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Deal Me In: One annoying feature of randomness25 February 2011
Like the lottery, video keno is a straightforward game of luck involving picking numbers. The player usually picks 1 to 15 numbers from 1 to 80, and then 20 numbers are drawn from the same range. The more numbers a player picks that match the drawn numbers, the more the lucky player wins.
Video keno uses microprocessor technology and randomized sequencing. On a properly functioning video keno machine, no specific number or combination of numbers is any more likely to appear than any other number or combination of numbers.
I can see that not getting a hand pay for five years would make you question whether cheating was taking place, but I suspect that what you are experiencing is the randomness of video keno machines, and your relatively short gambling timeline.
Take for instance my personal five spot (2, 25, 55, 73, 78). While working 18 years in a casino, five days a week, eight-hour shifts, and six games an hour on a live game, I have only seen my 5-spot appear four times. That timeframe is not counting after-shifters at the bar, countless meals in the casino restaurants, concerts, sporting events, etc., all places where a keno board is in view.
The odds of hitting a five spot are 1,549 to one, and yet, I probably had hundreds of thousands of glances at the board, and just four hits. Better yet, for my first three years in gambling I worked in the keno department and I didn't call my numbers once. If I were to claim that something fishy was going on, I would be the one in on it.
Here's the deal, Frank. Video keno is a negative-expectation game with a decent-sized house edge. The odds against catching 7 out of 7 are 40,979 to 1, and 9 of 9 are 1 in 1,380,687. With 150 trips to the casino, leisurely playing one game a minute for four hours, you still have played under 40, 979 games to catch a solid 7, and definitely under 1.3 million games to catch nine. You best shot for that hand pay is catching 8 of 9, where the odds are 30,691 to 1.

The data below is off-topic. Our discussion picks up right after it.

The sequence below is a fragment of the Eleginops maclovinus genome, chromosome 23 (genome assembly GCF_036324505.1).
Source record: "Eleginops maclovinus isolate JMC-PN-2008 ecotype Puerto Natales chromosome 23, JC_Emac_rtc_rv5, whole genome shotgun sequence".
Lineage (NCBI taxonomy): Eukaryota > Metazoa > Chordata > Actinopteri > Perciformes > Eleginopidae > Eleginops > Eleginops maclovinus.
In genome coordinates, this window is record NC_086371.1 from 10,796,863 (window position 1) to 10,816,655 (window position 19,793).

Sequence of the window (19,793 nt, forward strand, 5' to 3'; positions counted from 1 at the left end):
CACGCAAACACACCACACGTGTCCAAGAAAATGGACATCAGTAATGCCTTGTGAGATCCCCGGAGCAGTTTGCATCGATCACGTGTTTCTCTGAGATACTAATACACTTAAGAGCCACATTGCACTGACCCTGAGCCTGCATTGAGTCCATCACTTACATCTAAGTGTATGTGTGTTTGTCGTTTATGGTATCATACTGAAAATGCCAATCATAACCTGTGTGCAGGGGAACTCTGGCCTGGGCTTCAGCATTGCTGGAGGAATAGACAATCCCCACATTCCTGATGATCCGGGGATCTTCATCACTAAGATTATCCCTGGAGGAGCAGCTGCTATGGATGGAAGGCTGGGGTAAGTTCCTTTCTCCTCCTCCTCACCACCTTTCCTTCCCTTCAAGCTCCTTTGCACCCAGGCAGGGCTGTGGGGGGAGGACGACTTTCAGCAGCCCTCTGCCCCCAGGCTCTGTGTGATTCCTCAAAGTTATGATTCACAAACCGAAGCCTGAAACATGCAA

Also, Frank, I can reasonably assume that you are not watching the video keno machines in question, 24 hours a day, weeks at a time. You wouldn't know what happens when you are not eyeing them. You might be dumping quarters galore, but you don't see the hand pays when you're not there.
Getting conspiratorial, sure, I'll play along. Yes, anybody can program any machine (computer) to do anything it wants. BUT, casinos like the MGM are publicly-traded companies not interested in exposing their gaming license to loss by cheating, and they could be caught relatively easily by a state's gaming regulatory agent conducting surprise field tests of "any and all" video machines to make sure all the devices in use contain software programs or chips approved by the regulatory board. Any hanky-panky equals bye-bye license – not a corporate goal.
All of which sort of leads me more to a run of bad luck within your gaming timeline, and the friendly suggestion to switch games to video poker, which has a far, far lower house edge.
Dear Mark: Does when you press the Stop Spin button have any effect on your outcome? Nancy C.
No, Nancy, pressing the Stop Spin button has zero effect on your overall outcome. All the press Stop Spin button does is halt the reels from their meaningless spinning.
Gambling Wisdom of the Week: "Since the World is but a kind of Lottery, why should Gamesters be begrudged the drawing of a prize? - Jeremy Collier, An Essay Upon Gaming 1713
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